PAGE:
While there appears to be a growing consensus on the need to price carbon, there is no consensus on the most effective means of doing so – either via taxes or trading schemes.
Some Reflections on the Global Energy Transition
Is the world in the midst of a rapidly accelerating migration away from fossil fuels, toward a much greater reliance on carbon-free sources of energy? If one takes seriously the speeches of Environment Ministers or the content found on the web sites of many well-known environmental advocacy organizations, the temptation is to answer “yes.” The reality, however, is more complex.
In this edition of Environment and Energy Bulletin, Jock Finlayson analyzes the recent projections of three well-respected sources - the International Energy Agency (IEA), the United States Energy Information Administration (EIA) and British Petroleum (BP). He concludes that for the world as a whole, there is certainly evidence of an incremental move away from fossil fuels as a primary energy source, in favour of low/no-carbon forms of energy. However, looking out over the next two decades, the trend-lines point to a real, but far from revolutionary, energy transition, one that is unlikely to entail an absolute reduction in the quantity of fossil fuels produced and consumed globally by 2035 or 2040.
Rethinking Social Licence to Operate -- A Concept in Search of Definition and Boundaries
This edition of Environment and Energy Bulletin, guest authored by David Bursey, a partner with Bennett Jones LLP, examines the evolution of Social Licence to Operate (SLO) in the approval of resource development projects and its recent rise in popular use. It then considers how the concept relates to political governance and law. Finally, it assesses the implications of how SLO is being applied – for good and for bad, but most often without a proper context..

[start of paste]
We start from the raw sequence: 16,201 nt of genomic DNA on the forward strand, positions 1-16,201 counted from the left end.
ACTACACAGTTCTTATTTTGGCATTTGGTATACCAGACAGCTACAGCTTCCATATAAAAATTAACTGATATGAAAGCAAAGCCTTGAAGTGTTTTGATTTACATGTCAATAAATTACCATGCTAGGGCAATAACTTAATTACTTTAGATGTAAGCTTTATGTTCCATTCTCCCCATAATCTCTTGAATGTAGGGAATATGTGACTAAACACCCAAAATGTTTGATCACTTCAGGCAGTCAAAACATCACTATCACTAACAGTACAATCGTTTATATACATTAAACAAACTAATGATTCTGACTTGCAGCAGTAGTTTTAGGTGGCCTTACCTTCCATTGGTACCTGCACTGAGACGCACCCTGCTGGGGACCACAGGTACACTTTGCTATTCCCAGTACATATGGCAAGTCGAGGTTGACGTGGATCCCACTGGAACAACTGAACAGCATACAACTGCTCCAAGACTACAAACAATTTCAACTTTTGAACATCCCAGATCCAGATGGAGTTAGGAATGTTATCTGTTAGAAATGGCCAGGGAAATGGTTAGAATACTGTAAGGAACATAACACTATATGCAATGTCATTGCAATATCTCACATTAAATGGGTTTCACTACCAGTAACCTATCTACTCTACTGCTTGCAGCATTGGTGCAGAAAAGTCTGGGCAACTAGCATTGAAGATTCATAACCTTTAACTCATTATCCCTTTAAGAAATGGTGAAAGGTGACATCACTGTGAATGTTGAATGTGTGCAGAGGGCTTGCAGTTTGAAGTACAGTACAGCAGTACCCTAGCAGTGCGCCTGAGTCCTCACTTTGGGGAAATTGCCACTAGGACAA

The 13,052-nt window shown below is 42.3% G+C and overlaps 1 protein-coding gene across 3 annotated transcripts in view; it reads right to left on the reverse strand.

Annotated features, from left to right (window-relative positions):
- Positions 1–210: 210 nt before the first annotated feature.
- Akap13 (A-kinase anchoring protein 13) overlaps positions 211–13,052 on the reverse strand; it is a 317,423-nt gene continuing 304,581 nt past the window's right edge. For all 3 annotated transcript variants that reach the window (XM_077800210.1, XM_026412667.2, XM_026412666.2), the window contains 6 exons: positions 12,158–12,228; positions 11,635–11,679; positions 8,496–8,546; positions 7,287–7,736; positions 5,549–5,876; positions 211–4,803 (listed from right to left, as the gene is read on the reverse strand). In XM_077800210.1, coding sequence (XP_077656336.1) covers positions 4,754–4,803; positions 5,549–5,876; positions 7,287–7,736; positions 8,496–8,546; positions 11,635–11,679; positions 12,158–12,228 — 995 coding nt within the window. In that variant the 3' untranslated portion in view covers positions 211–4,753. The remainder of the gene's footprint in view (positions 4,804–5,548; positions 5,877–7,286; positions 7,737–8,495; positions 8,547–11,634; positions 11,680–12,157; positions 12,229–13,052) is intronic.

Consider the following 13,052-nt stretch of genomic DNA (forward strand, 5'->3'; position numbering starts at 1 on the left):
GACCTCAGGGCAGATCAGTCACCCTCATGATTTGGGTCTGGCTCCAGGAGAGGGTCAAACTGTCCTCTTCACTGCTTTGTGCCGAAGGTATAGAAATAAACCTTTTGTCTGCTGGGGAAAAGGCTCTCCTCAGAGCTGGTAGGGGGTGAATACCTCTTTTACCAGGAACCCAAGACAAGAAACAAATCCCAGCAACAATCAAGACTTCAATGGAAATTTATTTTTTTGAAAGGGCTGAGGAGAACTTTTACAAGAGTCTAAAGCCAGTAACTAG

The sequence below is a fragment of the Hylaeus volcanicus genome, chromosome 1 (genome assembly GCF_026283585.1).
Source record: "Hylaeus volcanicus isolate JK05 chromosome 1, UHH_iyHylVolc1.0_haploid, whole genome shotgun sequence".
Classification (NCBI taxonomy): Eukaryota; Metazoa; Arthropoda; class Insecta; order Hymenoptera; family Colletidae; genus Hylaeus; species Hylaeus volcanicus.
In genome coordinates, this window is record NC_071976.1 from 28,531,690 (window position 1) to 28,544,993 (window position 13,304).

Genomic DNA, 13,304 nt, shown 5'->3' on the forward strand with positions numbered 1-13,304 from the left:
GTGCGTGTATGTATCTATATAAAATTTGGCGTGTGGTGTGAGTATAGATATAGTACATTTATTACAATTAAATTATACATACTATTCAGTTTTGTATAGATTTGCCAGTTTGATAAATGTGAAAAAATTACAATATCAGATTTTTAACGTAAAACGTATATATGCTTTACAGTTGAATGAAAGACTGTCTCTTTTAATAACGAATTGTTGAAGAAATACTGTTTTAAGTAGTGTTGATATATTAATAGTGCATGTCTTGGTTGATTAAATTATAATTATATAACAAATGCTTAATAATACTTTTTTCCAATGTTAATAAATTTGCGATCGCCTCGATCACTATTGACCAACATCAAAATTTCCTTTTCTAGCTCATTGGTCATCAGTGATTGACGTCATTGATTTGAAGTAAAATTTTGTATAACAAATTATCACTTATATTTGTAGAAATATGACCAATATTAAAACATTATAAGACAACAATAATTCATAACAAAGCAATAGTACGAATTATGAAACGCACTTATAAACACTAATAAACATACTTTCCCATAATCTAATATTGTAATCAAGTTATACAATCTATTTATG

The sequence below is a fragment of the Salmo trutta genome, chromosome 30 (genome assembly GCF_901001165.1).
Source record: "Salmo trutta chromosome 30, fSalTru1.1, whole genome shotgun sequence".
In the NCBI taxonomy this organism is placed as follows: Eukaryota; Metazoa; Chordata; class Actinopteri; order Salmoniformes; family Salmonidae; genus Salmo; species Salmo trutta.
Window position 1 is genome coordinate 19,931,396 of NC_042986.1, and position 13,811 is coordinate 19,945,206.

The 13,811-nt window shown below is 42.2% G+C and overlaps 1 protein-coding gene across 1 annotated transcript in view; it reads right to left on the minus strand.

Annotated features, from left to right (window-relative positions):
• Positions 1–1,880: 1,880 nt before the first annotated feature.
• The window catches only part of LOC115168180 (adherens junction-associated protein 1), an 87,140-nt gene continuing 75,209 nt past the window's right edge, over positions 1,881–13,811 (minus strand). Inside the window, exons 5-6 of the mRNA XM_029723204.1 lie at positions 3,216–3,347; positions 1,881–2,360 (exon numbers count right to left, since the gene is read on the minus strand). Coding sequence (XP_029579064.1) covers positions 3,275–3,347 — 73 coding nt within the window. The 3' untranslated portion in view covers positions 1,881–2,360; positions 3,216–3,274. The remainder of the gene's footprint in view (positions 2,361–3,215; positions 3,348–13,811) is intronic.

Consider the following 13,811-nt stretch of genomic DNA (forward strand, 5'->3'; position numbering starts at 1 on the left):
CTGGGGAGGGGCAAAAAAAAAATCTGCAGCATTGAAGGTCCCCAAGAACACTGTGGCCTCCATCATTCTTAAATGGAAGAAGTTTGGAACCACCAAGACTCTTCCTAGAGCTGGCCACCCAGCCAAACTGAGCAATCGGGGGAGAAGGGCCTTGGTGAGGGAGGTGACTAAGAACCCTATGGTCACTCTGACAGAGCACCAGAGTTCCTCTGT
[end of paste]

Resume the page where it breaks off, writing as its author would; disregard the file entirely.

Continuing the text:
Risk: Perception, Reality and the Policy Process
Risk is a socially constructed, complex concept that humans have developed to deal with the fear of unknown events that may happen in their lives.
Getting a Handle on the Environmental Goods and Services Industry
Previous editions of the Environment and Energy Bulletin were concerned with the criteria and tools that can shed light on how green jobs and other environment-related activities contribute to the economy. This paper is another piece in the exploration of that topic. Here, we adopt a somewhat narrower focus by looking at “the environmental goods and services producing sector” of the economy.
Compliance and Enforcement
What exactly is compliance and enforcement (C&E)? One might think there is an easy answer. But despite the myriad of organizations with C&E policies and staff dedicated to this type of work in a broad range of areas such as taxation, crime, workplace health and safety, and the environment, it is challenging to identify an accessible literature on the theory, evolution and practice of C&E.
The LNG Opportunity in BC: Separating Rhetoric from Reality -- Part II